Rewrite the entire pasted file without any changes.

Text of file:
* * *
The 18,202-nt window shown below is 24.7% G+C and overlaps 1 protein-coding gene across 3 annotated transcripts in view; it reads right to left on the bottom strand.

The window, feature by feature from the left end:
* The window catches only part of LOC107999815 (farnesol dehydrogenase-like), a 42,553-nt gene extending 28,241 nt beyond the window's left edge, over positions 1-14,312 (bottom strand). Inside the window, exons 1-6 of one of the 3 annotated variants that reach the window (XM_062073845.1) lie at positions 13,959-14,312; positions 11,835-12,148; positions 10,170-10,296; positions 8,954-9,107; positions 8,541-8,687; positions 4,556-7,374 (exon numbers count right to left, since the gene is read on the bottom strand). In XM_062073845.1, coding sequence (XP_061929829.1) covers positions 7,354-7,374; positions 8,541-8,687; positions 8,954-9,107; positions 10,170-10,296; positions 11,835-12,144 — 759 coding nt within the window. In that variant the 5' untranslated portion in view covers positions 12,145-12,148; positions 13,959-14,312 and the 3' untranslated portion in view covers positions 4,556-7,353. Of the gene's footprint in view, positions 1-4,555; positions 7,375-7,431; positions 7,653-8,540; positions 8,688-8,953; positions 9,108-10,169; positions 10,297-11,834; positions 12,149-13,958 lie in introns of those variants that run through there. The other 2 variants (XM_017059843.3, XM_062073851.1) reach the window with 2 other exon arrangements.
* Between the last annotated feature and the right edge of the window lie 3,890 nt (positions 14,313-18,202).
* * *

The 18,202-nt window shown below is 24.7% G+C and overlaps 1 protein-coding gene across 3 annotated transcripts in view; it reads right to left on the bottom strand.

The window, feature by feature from the left end:
* The window catches only part of LOC107999815 (farnesol dehydrogenase-like), a 42,553-nt gene extending 28,241 nt beyond the window's left edge, over positions 1-14,312 (bottom strand). Inside the window, exons 1-6 of one of the 3 annotated variants that reach the window (XM_062073845.1) lie at positions 13,959-14,312; positions 11,835-12,148; positions 10,170-10,296; positions 8,954-9,107; positions 8,541-8,687; positions 4,556-7,374 (exon numbers count right to left, since the gene is read on the bottom strand). In XM_062073845.1, coding sequence (XP_061929829.1) covers positions 7,354-7,374; positions 8,541-8,687; positions 8,954-9,107; positions 10,170-10,296; positions 11,835-12,144 — 759 coding nt within the window. In that variant the 5' untranslated portion in view covers positions 12,145-12,148; positions 13,959-14,312 and the 3' untranslated portion in view covers positions 4,556-7,353. Of the gene's footprint in view, positions 1-4,555; positions 7,375-7,431; positions 7,653-8,540; positions 8,688-8,953; positions 9,108-10,169; positions 10,297-11,834; positions 12,149-13,958 lie in introns of those variants that run through there. The other 2 variants (XM_017059843.3, XM_062073851.1) reach the window with 2 other exon arrangements.
* Between the last annotated feature and the right edge of the window lie 3,890 nt (positions 14,313-18,202).